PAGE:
Those who earn above the minimum income reporting threshold must file a US tax return and may have to pay taxes. If you are subject to income taxes in Costa Rica as well, that could lead to double taxation.

B!T note: Americans living overseas get an automatic two-month tax deadline extension until June 15th (or the next business day, if it falls on a weekend). You can extend this deadline even further upon request until October 15th. In either case, though, you must pay any taxes you owe by April 15th.

Fortunately, the US offers a couple of dedicated credits for Americans abroad. This includes:

The Foreign Tax Credit

With the FTC, Americans who have paid foreign income taxes receive dollar-for-dollar credits that they can apply to their US tax bill. If you pay foreign income taxes at a higher rate than in the US, the FTC usually not only completely erases your US tax liability, but also gives you surplus credits to use in the future.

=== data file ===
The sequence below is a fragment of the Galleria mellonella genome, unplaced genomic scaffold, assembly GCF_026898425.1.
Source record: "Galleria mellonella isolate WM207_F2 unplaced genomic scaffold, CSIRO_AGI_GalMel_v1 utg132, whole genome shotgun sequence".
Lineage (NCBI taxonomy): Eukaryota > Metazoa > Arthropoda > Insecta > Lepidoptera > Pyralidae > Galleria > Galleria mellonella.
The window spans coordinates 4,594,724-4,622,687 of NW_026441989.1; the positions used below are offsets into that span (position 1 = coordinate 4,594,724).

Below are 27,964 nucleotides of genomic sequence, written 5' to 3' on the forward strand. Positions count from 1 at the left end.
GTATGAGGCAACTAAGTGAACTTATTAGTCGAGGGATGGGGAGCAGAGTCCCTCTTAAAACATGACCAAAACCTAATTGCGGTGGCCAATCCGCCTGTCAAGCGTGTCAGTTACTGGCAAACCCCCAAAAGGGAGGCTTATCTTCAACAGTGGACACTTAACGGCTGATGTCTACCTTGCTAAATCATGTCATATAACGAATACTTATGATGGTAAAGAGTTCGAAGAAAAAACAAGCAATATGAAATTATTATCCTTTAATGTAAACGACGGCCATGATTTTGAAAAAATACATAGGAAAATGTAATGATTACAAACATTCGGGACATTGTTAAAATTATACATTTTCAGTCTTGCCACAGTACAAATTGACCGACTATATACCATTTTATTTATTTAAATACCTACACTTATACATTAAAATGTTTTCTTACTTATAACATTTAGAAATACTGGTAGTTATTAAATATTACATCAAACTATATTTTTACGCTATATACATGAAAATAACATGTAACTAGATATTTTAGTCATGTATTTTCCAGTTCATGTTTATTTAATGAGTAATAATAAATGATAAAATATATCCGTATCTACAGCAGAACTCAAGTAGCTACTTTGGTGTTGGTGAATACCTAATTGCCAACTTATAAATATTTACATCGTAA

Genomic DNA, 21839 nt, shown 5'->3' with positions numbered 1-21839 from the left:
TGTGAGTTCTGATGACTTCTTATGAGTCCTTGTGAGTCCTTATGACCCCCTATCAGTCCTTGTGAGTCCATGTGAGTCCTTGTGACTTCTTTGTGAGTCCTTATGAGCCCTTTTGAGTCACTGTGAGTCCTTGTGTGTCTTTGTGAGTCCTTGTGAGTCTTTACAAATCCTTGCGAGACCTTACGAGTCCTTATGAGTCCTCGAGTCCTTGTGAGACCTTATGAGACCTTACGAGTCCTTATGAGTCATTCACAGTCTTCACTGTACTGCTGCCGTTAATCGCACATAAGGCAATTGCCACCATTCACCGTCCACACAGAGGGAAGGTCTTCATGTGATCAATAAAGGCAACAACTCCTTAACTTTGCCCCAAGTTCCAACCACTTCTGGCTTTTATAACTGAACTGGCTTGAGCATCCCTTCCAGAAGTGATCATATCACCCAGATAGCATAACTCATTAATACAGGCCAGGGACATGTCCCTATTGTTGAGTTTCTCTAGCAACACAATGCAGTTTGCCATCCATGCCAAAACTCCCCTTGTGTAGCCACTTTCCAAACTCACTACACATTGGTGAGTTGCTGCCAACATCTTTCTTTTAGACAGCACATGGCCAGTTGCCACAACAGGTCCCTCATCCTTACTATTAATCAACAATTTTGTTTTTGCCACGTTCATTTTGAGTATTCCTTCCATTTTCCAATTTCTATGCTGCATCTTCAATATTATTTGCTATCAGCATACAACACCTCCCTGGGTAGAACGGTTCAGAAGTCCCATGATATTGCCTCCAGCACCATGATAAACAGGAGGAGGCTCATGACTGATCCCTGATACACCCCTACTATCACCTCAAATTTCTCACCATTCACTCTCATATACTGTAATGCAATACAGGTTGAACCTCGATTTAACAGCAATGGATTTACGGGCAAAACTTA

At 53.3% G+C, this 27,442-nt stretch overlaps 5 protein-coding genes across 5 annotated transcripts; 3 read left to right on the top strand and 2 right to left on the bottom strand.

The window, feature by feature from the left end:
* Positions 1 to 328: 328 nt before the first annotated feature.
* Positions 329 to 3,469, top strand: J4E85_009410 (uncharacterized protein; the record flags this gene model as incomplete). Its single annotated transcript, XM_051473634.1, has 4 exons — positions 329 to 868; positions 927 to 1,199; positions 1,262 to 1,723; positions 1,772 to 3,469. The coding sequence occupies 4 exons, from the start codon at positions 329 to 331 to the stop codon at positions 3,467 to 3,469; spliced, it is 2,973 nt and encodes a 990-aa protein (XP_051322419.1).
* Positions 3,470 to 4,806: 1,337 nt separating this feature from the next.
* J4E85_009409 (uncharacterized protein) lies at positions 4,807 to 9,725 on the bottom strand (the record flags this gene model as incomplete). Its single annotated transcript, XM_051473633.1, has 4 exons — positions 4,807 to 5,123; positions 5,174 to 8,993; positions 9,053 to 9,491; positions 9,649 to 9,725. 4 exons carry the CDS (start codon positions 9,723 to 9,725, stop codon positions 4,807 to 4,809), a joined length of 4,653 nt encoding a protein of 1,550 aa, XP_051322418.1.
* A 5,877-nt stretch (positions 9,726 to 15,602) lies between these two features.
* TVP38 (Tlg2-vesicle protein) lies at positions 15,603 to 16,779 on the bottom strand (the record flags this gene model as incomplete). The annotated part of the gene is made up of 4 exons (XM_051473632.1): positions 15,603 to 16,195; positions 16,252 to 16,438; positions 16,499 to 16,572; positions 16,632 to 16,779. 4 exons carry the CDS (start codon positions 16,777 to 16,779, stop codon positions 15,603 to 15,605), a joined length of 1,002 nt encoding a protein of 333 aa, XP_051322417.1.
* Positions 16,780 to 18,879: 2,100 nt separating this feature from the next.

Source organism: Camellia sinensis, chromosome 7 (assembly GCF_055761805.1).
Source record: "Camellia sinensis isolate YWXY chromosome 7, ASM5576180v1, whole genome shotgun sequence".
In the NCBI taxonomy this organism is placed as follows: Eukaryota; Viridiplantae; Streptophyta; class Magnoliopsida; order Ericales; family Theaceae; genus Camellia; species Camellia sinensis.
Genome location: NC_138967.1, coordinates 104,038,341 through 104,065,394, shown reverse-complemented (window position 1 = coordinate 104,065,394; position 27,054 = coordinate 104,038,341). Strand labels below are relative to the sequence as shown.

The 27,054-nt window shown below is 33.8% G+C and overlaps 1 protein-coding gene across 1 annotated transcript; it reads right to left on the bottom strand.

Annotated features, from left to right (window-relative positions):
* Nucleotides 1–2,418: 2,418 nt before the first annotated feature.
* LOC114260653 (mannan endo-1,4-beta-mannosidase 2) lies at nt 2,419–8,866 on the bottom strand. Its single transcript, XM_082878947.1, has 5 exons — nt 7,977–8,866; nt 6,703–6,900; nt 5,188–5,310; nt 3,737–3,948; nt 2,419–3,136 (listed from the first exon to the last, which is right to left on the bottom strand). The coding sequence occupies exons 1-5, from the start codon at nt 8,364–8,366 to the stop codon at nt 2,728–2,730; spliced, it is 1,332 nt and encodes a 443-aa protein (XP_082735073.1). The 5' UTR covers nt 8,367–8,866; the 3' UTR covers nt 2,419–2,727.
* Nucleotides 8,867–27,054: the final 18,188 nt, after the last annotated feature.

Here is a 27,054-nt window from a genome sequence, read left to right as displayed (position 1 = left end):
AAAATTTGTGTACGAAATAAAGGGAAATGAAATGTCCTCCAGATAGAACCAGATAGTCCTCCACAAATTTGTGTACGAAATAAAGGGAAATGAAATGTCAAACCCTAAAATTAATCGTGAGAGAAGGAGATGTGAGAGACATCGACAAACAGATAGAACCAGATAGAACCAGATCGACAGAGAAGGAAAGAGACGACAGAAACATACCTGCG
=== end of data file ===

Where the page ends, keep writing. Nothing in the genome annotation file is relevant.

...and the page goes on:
The Foreign Earned Income Exclusion

With the FEIE, Americans living abroad can exclude a certain portion of their foreign-earned income from taxation. For the 2023 tax year (aka the taxes you file in 2024), you can deduct up to $120,000. For the 2024 tax year, that figure rises to $126,500.

To be eligible for the FEIE, you must meet either the Physical Presence Test or Bona Fide Residence Test. Doing so automatically qualifies you for the Foreign Housing Exclusion or Deduction as well, which lets you offset the cost of qualifying foreign housing expenses (e.g. rent, utilities, rental insurance, etc.).

It’s worth noting that moving abroad may also affect your reporting obligations:

  • Americans with over $10,000 across foreign financial accounts must file a Foreign Bank Account Report (FBAR)
  • Americans abroad with over $200,000 in foreign assets on the last day of the tax year — or over $300,000 at any point in the tax year — must file Form 8938
    • Note: This reporting obligation applies to Americans living within the states as well; however, the filing threshold is much lower ($50,000-$75,000)